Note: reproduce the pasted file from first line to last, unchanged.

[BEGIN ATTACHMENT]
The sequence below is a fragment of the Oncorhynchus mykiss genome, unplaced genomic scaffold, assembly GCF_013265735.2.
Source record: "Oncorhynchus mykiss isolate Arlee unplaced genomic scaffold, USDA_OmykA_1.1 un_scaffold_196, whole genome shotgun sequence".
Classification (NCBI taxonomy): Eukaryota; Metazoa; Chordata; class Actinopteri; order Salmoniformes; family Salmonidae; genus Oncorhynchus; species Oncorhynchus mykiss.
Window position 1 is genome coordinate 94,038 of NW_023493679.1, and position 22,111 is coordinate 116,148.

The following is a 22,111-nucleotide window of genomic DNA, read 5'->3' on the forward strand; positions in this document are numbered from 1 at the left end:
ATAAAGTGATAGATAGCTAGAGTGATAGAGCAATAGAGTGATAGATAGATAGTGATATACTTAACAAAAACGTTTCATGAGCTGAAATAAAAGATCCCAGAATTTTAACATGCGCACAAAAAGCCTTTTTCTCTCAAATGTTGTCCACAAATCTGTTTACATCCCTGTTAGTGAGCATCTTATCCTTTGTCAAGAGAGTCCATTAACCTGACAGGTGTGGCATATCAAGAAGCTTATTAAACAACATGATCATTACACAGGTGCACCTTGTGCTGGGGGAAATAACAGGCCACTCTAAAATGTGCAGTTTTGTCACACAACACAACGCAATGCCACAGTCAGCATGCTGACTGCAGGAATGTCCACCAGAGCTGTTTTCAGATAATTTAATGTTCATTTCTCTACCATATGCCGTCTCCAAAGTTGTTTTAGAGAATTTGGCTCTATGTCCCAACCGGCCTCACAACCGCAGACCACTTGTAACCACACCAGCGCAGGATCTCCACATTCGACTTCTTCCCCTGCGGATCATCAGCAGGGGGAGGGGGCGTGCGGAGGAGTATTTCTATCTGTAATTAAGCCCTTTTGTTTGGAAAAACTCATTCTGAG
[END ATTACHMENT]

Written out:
The sequence below is a fragment of the Oncorhynchus mykiss genome, unplaced genomic scaffold, assembly GCF_013265735.2.
Source record: "Oncorhynchus mykiss isolate Arlee unplaced genomic scaffold, USDA_OmykA_1.1 un_scaffold_196, whole genome shotgun sequence".
Classification (NCBI taxonomy): Eukaryota; Metazoa; Chordata; class Actinopteri; order Salmoniformes; family Salmonidae; genus Oncorhynchus; species Oncorhynchus mykiss.
Window position 1 is genome coordinate 94,038 of NW_023493679.1, and position 22,111 is coordinate 116,148.

The following is a 22,111-nucleotide window of genomic DNA, read 5'->3' on the forward strand; positions in this document are numbered from 1 at the left end:
ATAAAGTGATAGATAGCTAGAGTGATAGAGCAATAGAGTGATAGATAGATAGTGATATACTTAACAAAAACGTTTCATGAGCTGAAATAAAAGATCCCAGAATTTTAACATGCGCACAAAAAGCCTTTTTCTCTCAAATGTTGTCCACAAATCTGTTTACATCCCTGTTAGTGAGCATCTTATCCTTTGTCAAGAGAGTCCATTAACCTGACAGGTGTGGCATATCAAGAAGCTTATTAAACAACATGATCATTACACAGGTGCACCTTGTGCTGGGGGAAATAACAGGCCACTCTAAAATGTGCAGTTTTGTCACACAACACAACGCAATGCCACAGTCAGCATGCTGACTGCAGGAATGTCCACCAGAGCTGTTTTCAGATAATTTAATGTTCATTTCTCTACCATATGCCGTCTCCAAAGTTGTTTTAGAGAATTTGGCTCTATGTCCCAACCGGCCTCACAACCGCAGACCACTTGTAACCACACCAGCGCAGGATCTCCACATTCGACTTCTTCCCCTGCGGATCATCAGCAGGGGGAGGGGGCGTGCGGAGGAGTATTTCTATCTGTAATTAAGCCCTTTTGTTTGGAAAAACTCATTCTGAG